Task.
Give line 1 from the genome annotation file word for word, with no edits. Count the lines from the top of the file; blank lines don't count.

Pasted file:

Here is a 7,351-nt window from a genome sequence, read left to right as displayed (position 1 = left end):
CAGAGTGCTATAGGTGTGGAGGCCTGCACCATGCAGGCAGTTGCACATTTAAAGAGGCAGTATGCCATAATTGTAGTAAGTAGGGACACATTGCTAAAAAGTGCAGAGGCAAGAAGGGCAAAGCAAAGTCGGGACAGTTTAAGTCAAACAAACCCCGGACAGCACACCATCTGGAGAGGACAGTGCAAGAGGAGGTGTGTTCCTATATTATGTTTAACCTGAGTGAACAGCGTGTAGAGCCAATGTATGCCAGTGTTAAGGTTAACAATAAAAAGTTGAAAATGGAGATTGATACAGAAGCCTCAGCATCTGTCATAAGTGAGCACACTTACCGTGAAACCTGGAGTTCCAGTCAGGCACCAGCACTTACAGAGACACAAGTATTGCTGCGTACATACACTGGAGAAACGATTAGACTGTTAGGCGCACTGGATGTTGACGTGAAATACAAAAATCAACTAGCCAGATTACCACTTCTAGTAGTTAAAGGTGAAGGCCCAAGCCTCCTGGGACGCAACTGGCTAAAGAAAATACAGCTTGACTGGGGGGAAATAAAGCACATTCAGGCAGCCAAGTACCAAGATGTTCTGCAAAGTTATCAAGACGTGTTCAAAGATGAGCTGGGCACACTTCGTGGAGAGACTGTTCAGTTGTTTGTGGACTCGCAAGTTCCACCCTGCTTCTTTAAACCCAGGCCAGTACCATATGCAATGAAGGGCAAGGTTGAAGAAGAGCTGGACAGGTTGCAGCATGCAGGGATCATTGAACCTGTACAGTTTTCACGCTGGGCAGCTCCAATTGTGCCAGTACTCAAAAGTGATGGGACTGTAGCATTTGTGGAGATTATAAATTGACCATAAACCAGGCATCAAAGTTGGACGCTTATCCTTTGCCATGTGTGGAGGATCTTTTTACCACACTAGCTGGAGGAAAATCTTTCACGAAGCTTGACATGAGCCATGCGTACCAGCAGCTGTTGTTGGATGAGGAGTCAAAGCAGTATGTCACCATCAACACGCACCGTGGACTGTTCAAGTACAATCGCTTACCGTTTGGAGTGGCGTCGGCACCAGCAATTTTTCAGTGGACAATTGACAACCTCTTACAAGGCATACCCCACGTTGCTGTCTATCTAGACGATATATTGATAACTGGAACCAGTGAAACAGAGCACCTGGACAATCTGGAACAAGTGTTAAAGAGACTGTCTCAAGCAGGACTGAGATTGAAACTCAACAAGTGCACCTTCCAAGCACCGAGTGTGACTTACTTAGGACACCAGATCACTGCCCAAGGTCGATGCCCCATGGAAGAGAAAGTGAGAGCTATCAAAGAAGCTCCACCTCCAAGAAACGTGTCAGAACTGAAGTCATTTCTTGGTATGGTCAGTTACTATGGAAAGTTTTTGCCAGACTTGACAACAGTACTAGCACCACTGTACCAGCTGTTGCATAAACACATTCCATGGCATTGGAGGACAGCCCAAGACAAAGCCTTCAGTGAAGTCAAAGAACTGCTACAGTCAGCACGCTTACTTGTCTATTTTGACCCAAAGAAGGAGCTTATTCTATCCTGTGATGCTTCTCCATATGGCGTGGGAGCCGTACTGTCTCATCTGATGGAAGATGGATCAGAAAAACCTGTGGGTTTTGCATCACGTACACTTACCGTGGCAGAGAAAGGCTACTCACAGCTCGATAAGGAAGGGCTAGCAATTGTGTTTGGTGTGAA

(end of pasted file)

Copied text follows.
Here is a 7,351-nt window from a genome sequence, read left to right as displayed (position 1 = left end):